Headlines: Help, I Think I’m In Love With Andrew Cuomo??? and My Best Recollection of the Call I Just Had With Andrew Cuomo. (Rebecca Fishbein for Jezebel)

Thank you to reader Robert for today’s featured photo from the Imani Garden in Crown Heights!

The Briefly for March 11, 2020 – The “Bill de Blasio’s Kiss of Death Endorsement” Edition

Today’s daily NYC news digest: The latest with COVID-19 in NYC, the five best cheese dishes in NYC, the Sunnyside Yards project is still decades away, and more

Today – Low: 43˚ High: 55˚
Partly cloudy throughout the day.

10 City Island restaurants worth the trip to the city’s remote New England town. (Noah Sheidlower for Untapped New York)

Photos: Rockaway’s St. Patrick’s Day Parade. (Scott Lynch for Gothamist)

Bob Dylan was added to the summer lineup at Forest Hills Stadium. Tickets go on sale Friday for the July 8 show. (Emily Davenport for amNewyork Metro)

Mayor Bill de Blasio, with nothing better to dedicate his time to, has taken to Twitter to attempt to sway Elizabeth Warren to support Bernie Sanders. I called de Blasio’s February 14th endorsement of Bernie Sanders a “Kiss of Death” and less than a month later FiveThirtyEight is giving Sanders a 0.1% chance of winning the Democratic nomination. (Sally Goldenberg for Politico)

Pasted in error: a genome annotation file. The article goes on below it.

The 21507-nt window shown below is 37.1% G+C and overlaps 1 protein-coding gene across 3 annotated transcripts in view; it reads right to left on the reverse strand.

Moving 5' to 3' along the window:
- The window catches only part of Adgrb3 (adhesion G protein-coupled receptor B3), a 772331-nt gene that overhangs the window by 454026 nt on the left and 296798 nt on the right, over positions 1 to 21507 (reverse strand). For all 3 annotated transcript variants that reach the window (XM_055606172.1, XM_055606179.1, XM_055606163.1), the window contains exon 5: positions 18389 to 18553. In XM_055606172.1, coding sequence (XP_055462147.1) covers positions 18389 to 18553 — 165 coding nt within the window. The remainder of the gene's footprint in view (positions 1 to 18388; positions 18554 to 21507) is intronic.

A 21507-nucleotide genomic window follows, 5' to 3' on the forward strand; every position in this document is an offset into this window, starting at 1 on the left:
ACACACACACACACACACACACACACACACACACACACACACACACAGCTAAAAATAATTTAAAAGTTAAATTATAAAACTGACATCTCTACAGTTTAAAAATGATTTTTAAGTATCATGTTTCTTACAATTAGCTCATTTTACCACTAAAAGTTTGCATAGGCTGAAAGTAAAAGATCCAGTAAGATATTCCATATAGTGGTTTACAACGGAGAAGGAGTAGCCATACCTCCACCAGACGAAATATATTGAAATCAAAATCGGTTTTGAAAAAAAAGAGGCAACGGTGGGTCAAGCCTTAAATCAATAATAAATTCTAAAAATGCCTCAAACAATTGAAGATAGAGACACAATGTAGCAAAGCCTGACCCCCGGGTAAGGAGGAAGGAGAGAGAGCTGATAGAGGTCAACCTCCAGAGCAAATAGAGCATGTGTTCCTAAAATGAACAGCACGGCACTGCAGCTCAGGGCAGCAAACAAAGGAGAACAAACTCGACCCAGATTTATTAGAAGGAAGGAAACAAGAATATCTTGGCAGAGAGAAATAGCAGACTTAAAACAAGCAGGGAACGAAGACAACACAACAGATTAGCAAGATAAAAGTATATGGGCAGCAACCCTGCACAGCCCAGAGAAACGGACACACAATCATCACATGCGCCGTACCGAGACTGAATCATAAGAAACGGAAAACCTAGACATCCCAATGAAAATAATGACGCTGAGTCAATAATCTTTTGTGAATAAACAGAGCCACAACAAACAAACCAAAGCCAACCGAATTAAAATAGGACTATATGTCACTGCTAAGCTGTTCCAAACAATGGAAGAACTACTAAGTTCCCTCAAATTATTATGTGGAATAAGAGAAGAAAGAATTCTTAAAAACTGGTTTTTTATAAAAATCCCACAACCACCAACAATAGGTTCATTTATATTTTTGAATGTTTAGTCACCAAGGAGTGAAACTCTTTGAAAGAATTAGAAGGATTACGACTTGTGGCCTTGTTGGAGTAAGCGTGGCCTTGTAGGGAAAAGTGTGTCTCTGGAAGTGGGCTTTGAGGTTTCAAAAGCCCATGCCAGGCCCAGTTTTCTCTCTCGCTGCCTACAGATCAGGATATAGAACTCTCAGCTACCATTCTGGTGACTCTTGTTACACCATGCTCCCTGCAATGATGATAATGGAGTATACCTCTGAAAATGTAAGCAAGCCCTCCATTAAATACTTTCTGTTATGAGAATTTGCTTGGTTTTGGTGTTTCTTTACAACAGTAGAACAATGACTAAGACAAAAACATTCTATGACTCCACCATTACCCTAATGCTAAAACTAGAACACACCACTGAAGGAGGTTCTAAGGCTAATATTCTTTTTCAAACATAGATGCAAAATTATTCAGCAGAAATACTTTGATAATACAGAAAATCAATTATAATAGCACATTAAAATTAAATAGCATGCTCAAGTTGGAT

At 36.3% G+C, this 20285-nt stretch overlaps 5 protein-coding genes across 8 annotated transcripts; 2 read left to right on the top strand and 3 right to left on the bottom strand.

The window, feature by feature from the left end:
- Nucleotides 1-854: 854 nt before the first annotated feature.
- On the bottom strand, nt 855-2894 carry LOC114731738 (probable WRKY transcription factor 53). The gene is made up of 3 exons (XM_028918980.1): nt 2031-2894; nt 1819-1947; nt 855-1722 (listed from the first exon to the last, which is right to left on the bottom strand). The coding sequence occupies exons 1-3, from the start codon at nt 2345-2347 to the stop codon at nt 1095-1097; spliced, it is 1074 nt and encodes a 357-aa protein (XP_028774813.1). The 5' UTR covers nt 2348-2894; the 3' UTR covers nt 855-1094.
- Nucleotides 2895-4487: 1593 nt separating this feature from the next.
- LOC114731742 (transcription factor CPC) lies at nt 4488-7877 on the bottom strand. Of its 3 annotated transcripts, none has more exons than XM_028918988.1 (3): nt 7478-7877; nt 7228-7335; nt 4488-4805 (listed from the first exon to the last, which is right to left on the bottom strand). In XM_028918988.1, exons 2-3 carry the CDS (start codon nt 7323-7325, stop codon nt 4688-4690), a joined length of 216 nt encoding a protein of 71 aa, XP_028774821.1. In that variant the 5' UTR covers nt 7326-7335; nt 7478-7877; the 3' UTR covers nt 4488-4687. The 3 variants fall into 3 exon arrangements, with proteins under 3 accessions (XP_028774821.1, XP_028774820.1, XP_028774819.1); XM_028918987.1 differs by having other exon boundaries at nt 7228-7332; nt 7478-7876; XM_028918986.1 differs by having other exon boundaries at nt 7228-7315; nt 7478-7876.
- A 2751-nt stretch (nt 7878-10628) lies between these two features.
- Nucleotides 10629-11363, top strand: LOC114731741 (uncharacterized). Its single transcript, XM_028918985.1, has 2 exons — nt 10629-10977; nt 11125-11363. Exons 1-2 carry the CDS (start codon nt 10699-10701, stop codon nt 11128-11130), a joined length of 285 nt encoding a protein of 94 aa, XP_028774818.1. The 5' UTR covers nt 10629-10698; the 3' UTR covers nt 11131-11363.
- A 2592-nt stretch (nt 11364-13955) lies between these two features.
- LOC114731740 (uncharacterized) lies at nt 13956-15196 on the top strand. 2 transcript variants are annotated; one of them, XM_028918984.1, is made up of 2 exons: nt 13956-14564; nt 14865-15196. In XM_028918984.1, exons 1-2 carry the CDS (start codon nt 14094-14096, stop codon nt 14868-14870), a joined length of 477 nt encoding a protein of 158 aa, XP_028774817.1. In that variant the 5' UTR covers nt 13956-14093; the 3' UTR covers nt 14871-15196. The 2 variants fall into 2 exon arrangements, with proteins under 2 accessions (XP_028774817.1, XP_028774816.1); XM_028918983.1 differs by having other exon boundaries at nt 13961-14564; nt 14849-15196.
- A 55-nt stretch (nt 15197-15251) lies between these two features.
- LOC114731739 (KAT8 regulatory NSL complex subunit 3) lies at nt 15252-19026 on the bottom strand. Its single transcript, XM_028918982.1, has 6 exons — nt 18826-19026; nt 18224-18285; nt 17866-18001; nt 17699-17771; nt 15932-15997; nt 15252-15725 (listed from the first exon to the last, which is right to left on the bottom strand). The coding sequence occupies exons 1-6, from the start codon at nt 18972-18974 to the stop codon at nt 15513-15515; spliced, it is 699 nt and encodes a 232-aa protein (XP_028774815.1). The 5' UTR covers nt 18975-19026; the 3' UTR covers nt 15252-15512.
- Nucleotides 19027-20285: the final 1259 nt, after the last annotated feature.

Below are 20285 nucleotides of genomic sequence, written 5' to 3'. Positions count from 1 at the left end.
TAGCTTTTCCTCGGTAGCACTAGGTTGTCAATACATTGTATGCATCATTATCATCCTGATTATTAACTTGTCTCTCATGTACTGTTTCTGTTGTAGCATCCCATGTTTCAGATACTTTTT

Guardian Angels founder and WABC talk-radio shock jock Curtis Sliwa says he plans to run for mayor as a Republican in 2021. (NY1)

StreetsPAC endorsed Council Member Costa Constantinides for Queens borough president. Election Day is March 28. (Streetsblog)

If you’ve been waiting to see To Kill a Mockingbird, West Side Story, The Lehman Trilogy, Who’s Afraid of Virginia Woolf?, and The Book of Mormon, now may be your time. Each show is offering $50 tickets through the end of the month. (Emily Davenport for amNewYork Metro)

The best restaurants in Elmhurst. (Hannah Albertine & Bryan Kim for The Infatuation)

A deep dive into how a 40-year-old law has blocked police transparency in New York. For the fifth year in a row, the state’s legislature is considering a repeal of the law, with near-universal support outside of police unions. (Nick Pinto for Gothamist)

If you aren’t tired enough of hearing about the 2020 census, the Department of Sanitation is using Oscar the Grouch to encourage us to participate. Please participate in the census, especially if it means not enduring more of this kind of advertising in ten years. (Emily Davenport for amNewYork Metro)

Today marks the start of the Colossus Festival, which is bringing over 200 shows and hundreds of bands to the city. (Collier Sutter for Time Out)